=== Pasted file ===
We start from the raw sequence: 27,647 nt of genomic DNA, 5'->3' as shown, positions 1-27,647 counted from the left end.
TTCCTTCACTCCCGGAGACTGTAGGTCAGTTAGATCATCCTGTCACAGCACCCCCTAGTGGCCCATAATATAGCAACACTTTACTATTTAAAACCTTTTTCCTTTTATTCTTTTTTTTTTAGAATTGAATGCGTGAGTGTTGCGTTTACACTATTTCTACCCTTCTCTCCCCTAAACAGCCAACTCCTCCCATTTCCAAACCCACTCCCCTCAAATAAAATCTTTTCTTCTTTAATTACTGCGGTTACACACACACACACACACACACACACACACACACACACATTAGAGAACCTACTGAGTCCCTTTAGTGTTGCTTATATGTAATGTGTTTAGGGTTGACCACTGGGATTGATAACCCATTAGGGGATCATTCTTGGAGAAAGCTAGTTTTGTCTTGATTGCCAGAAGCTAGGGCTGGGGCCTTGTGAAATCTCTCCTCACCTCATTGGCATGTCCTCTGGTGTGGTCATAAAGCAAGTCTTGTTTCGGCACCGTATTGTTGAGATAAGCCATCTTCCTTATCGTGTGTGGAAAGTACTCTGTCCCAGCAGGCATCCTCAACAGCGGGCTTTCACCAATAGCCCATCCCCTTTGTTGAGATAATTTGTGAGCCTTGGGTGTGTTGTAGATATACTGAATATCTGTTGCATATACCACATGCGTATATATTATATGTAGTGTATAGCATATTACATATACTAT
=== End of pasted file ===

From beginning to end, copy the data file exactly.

We start from the raw sequence: 27,647 nt of genomic DNA, 5'->3' as shown, positions 1-27,647 counted from the left end.
TTCCTTCACTCCCGGAGACTGTAGGTCAGTTAGATCATCCTGTCACAGCACCCCCTAGTGGCCCATAATATAGCAACACTTTACTATTTAAAACCTTTTTCCTTTTATTCTTTTTTTTTTAGAATTGAATGCGTGAGTGTTGCGTTTACACTATTTCTACCCTTCTCTCCCCTAAACAGCCAACTCCTCCCATTTCCAAACCCACTCCCCTCAAATAAAATCTTTTCTTCTTTAATTACTGCGGTTACACACACACACACACACACACACACACACACACACACATTAGAGAACCTACTGAGTCCCTTTAGTGTTGCTTATATGTAATGTGTTTAGGGTTGACCACTGGGATTGATAACCCATTAGGGGATCATTCTTGGAGAAAGCTAGTTTTGTCTTGATTGCCAGAAGCTAGGGCTGGGGCCTTGTGAAATCTCTCCTCACCTCATTGGCATGTCCTCTGGTGTGGTCATAAAGCAAGTCTTGTTTCGGCACCGTATTGTTGAGATAAGCCATCTTCCTTATCGTGTGTGGAAAGTACTCTGTCCCAGCAGGCATCCTCAACAGCGGGCTTTCACCAATAGCCCATCCCCTTTGTTGAGATAATTTGTGAGCCTTGGGTGTGTTGTAGATATACTGAATATCTGTTGCATATACCACATGCGTATATATTATATGTAGTGTATAGCATATTACATATACTAT